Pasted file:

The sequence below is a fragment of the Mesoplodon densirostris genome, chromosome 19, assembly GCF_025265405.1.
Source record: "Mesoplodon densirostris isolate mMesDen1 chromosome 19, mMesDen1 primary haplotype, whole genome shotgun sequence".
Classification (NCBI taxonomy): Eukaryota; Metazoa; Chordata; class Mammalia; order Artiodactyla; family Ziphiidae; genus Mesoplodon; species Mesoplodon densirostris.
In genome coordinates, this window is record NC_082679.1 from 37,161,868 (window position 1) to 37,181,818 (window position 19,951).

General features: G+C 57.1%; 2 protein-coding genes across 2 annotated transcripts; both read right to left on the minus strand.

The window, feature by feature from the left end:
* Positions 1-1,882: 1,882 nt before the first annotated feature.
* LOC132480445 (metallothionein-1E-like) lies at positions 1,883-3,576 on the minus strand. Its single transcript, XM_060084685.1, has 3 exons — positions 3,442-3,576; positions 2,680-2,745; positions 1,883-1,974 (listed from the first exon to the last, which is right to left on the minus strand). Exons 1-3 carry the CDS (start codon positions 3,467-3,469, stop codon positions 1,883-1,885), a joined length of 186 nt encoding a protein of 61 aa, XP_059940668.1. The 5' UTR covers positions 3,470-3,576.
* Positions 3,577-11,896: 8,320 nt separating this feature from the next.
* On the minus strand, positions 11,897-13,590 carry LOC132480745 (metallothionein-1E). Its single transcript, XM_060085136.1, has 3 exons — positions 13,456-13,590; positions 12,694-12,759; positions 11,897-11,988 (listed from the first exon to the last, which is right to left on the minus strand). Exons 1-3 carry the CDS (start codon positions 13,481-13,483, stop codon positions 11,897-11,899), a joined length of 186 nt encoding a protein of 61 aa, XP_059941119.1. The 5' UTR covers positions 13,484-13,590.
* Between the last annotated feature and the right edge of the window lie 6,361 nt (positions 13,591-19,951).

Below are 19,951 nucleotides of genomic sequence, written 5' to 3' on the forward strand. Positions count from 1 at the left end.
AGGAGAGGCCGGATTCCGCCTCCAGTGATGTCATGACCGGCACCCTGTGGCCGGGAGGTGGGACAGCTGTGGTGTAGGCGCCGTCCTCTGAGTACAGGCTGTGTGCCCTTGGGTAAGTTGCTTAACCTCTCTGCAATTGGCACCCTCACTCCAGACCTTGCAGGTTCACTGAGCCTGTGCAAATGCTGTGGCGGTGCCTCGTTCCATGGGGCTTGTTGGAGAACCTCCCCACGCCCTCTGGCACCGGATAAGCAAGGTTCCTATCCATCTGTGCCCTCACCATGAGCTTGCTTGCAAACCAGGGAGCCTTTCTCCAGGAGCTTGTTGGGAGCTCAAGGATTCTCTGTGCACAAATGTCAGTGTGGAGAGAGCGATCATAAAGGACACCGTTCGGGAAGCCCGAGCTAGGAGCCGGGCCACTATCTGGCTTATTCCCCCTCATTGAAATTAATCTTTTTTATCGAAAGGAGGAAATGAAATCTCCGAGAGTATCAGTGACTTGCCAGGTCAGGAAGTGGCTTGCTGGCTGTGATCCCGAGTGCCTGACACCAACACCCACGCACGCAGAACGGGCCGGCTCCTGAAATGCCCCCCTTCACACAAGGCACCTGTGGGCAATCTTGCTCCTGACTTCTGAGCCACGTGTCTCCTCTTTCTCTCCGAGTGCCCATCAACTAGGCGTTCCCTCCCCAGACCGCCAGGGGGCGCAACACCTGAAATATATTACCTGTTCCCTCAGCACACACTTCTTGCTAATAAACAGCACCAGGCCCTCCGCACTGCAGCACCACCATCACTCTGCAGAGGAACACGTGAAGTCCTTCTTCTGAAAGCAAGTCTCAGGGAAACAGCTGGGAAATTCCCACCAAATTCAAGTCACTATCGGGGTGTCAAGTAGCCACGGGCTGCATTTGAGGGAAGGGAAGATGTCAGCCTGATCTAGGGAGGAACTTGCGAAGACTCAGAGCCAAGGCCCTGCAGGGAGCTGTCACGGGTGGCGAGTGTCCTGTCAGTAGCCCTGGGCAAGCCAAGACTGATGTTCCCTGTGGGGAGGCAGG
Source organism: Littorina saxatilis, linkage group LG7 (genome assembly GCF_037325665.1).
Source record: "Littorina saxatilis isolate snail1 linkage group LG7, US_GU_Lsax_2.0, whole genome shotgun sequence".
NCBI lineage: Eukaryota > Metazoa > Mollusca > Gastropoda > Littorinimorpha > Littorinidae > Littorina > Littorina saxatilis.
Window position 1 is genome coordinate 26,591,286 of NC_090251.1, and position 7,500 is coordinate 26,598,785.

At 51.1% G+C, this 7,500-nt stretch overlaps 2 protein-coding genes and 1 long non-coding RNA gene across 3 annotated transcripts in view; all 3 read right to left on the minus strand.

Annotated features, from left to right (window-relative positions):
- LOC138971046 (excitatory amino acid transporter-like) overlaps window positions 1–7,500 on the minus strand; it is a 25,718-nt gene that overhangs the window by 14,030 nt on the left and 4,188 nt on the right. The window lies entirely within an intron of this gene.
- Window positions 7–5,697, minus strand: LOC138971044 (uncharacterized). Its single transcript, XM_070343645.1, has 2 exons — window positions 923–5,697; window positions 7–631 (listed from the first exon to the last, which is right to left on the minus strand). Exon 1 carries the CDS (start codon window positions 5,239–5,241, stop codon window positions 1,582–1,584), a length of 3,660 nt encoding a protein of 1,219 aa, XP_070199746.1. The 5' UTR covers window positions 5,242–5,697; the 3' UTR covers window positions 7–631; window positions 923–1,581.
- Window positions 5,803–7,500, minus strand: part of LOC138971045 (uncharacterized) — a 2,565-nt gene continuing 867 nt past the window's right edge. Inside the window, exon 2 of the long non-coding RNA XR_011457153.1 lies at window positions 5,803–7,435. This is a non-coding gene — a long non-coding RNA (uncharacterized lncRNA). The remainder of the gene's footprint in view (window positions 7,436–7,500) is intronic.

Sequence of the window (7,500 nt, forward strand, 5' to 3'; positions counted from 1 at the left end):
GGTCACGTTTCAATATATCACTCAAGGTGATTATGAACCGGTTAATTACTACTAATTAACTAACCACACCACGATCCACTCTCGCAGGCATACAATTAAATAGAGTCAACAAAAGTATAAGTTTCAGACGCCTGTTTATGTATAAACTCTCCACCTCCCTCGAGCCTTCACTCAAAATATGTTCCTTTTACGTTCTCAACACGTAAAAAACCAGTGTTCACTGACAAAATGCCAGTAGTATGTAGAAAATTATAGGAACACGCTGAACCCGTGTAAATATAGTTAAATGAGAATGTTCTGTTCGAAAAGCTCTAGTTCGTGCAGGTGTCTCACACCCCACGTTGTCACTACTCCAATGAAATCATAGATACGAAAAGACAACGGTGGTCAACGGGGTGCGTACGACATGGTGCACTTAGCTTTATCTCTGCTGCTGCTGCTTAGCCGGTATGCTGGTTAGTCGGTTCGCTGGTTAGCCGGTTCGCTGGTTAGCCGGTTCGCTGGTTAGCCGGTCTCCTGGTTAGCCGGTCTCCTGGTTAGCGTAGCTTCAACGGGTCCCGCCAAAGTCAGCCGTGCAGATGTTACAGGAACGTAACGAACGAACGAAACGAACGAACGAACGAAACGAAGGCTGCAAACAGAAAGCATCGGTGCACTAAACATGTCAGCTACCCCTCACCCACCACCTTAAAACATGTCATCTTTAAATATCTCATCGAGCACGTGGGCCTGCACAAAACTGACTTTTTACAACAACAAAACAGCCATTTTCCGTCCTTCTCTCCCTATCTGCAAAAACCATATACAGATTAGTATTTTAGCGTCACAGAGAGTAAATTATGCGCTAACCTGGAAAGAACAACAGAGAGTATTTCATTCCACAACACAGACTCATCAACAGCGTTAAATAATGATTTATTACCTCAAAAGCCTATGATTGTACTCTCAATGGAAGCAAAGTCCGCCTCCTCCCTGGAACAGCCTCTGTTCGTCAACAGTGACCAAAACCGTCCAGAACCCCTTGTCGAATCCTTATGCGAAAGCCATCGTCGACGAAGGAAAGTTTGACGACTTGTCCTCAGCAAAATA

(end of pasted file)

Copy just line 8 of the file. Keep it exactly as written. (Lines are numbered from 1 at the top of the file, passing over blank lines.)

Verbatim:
* LOC132480445 (metallothionein-1E-like) lies at positions 1,883-3,576 on the minus strand. Its single transcript, XM_060084685.1, has 3 exons — positions 3,442-3,576; positions 2,680-2,745; positions 1,883-1,974 (listed from the first exon to the last, which is right to left on the minus strand). Exons 1-3 carry the CDS (start codon positions 3,467-3,469, stop codon positions 1,883-1,885), a joined length of 186 nt encoding a protein of 61 aa, XP_059940668.1. The 5' UTR covers positions 3,470-3,576.